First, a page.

Reyna fears the ghosts of her ancestors, who radiate anger. But she can’t allow them to distract her from getting the Athena Parthenos to Camp Half-Blood before war breaks out between the Romans and Greeks. Will she have enough strength to succeed, especially with a deadly hunter on her trail?

Leo fears that his plan won’t work, that his friends might interfere. But there is no other way. All of them know that one of the Seven has to die in order to defeat Gaea, the Earth Mother.

Piper must learn to give herself over to fear. Only then will she be able to do her part at the end: utter a single word.

Heroes, gods, and monsters all have a role to play in the climactic fulfillment of the prophecy in The Blood of Olympus, the electrifying finale of the best-selling Heroes of Olympus series.

I had no expectations coming in to this last book off the Heroes of Olympus series. Mostly because I didn’t like the book that preceded it. House of Hades felt cluttered and all over the place. And honestly? I feared the same would happen in the last book with so many loose ends needed to be tied up still.

Fortunately, my fears were unfounded. Rick Riordan manages to give proper spotlight to all the characters without short-changing anyone. Yes, I would have preferred more time for Percy, Annabeth, and especially Grover, but that’s mostly because I came into Heroes of Olympus wanting to catch up with their characters. I’ve grown accustomed to Jason and the new host of characters, and I actually do like some of the new ones as much as I do the old ones. So much so that I wouldn’t mind if author Riordan releases another series featuring the whole gang. Or maybe just a one-off.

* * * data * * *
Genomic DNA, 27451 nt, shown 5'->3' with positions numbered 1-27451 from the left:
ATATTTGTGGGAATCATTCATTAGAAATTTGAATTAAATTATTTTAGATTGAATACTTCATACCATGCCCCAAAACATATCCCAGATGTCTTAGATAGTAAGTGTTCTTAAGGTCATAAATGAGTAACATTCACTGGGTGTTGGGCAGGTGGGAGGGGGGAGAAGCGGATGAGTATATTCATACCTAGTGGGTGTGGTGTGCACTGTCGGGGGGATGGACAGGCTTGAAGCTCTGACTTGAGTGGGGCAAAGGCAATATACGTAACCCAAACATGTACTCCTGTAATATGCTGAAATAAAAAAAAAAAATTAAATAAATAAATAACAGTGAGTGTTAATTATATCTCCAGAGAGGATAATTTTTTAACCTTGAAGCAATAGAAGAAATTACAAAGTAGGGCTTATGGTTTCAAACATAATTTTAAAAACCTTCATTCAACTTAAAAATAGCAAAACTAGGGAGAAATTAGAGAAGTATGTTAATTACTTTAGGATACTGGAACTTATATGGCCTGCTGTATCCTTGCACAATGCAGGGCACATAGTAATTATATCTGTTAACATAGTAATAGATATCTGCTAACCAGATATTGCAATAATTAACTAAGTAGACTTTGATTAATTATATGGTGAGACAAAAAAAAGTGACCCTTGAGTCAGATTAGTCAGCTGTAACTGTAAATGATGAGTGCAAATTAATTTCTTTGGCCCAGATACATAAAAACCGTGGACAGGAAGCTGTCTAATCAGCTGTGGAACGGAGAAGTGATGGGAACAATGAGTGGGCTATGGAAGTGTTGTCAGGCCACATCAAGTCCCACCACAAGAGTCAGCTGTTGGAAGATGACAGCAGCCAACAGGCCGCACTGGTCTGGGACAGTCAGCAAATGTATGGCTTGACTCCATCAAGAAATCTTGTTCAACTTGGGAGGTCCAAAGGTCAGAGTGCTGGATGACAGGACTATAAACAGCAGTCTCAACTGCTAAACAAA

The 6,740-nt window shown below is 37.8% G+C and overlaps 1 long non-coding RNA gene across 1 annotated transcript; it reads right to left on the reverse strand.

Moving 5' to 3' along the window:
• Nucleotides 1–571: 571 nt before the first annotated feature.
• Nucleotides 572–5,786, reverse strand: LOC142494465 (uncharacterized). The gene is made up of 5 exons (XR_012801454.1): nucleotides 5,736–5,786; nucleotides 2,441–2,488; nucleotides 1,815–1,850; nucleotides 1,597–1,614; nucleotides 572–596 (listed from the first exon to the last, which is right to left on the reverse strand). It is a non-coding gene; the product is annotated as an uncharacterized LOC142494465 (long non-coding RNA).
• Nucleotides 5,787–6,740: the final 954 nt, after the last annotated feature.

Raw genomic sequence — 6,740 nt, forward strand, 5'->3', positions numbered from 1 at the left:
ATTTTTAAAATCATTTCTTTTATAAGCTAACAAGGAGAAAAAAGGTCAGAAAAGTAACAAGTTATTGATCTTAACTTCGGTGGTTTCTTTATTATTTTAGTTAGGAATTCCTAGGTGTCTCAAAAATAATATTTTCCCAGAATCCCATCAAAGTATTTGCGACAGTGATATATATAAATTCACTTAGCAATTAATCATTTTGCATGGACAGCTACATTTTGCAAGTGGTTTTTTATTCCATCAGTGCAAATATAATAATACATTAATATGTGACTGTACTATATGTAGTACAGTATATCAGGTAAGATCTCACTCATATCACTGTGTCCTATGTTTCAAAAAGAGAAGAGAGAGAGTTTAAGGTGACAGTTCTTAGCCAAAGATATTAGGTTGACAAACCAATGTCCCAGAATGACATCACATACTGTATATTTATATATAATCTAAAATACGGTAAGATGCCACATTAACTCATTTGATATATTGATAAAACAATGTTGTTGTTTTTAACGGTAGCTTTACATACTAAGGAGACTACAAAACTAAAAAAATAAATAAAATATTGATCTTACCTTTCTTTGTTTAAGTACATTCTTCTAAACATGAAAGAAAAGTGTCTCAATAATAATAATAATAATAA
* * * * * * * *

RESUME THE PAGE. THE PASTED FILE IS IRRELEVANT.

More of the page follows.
Going back to The Blood of Olympus, what I liked most about it was the palpable tension you feel as events unravel. It’s pretty much common knowledge by now that Riordan prefers his chapters to be brimming with action, to the point that a scene of introspection surprises when it pops up. But this last book has a good balance of the action and the introspection, and I feel like Riordan has realized that his readership is growing up. Which is a good thing, because while an action-packed book is thrilling when you read it, it’s character development that keeps you going back. It’s character growth that makes you want to stay with a series.